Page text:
Hiring discrimination can also be based on traditional religious clothing. For example, in recent cases involving hiring discrimination against Muslim Americans, employers have rejected job candidates who chose to wear religious head dresses or beards due to inconsistency with company image. Courts have ruled that such hiring practices are violations of Title VII.

What Rights Do I Have Prior to Employment?

Job candidates do have rights even before employment begins. In terms of job applications and interviews, employers are prohibited from inquiring about aspects related to the particular statuses noted in Title VII. For instance, an employer may not advertise employment specifying a certain race, or national origin or even advertise that unemployed candidates need not apply.

Additionally, an employer may not require a job candidate to reveal aspects related to the classes noted in Title VII during interviews or other hiring procedures. This includes asking about whether the candidate intends to have children or is pregnant, whether the candidate uses drugs or alcohol, whether the candidate is an illegal immigrant and inquiring about the candidates race, national origin, sexual preference or marital status.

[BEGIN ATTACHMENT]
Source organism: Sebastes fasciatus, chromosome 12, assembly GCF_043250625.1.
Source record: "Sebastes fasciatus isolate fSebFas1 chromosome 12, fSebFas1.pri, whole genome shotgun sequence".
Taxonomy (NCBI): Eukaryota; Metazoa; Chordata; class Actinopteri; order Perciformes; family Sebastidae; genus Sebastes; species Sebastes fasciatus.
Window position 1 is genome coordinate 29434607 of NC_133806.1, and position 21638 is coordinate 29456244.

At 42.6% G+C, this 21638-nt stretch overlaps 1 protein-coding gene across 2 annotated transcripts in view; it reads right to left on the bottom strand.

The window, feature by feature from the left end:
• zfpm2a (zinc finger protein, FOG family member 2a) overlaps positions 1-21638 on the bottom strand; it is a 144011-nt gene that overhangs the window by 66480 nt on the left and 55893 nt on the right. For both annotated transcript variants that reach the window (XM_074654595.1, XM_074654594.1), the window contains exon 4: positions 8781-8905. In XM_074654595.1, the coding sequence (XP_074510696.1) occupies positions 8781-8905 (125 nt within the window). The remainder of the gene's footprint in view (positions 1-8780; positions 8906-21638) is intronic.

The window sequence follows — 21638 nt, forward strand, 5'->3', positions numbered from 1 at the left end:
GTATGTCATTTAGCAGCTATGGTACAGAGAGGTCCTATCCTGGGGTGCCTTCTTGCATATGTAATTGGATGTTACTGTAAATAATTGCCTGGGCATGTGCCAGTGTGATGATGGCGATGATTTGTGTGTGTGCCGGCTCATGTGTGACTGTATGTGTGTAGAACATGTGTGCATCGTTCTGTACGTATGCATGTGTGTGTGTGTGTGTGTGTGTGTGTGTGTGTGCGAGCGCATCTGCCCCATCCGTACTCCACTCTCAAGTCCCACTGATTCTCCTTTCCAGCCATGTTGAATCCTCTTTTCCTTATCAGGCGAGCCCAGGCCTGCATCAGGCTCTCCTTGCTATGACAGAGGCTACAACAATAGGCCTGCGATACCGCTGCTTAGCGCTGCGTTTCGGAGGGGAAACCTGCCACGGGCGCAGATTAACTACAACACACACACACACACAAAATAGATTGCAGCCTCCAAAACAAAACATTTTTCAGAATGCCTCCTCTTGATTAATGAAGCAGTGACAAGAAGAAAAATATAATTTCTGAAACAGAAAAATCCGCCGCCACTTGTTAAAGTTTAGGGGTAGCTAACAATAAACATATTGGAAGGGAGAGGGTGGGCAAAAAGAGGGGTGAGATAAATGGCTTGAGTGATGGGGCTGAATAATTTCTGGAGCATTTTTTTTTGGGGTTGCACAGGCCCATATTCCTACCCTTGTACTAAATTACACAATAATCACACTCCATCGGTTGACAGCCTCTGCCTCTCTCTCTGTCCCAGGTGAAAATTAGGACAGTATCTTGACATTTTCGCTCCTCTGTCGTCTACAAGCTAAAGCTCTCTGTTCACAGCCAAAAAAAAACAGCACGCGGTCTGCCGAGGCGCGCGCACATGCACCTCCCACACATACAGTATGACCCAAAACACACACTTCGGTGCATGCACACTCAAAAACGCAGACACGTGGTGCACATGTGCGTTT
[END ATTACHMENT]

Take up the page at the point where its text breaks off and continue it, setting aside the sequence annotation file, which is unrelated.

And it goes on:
However, it is important to note that these topics and other related categories noted in Title VII can be discussed under limited circumstances. Mainly, if a job candidate brings up a topic, the item could be discussed without risk of liability for the employer. Also, an exception of most discrimination laws is the bona fide occupational rule which states that if a characteristic that would otherwise be discriminatory is a bona fide necessity for the job, the employer has a right to discriminate.

What Can I Do When Hiring Discrimination is Suspected?

Generally the hiring process involves a number of procedures that must be carried out in order to satisfy federal and state requirements for establishing an employer-employee relationship, but these procedures should not violate the rights of job candidates. If you suspect you weren’t hired because of discrimination, here a few action a steps to follow:

1. Document changes in behavior or attitude.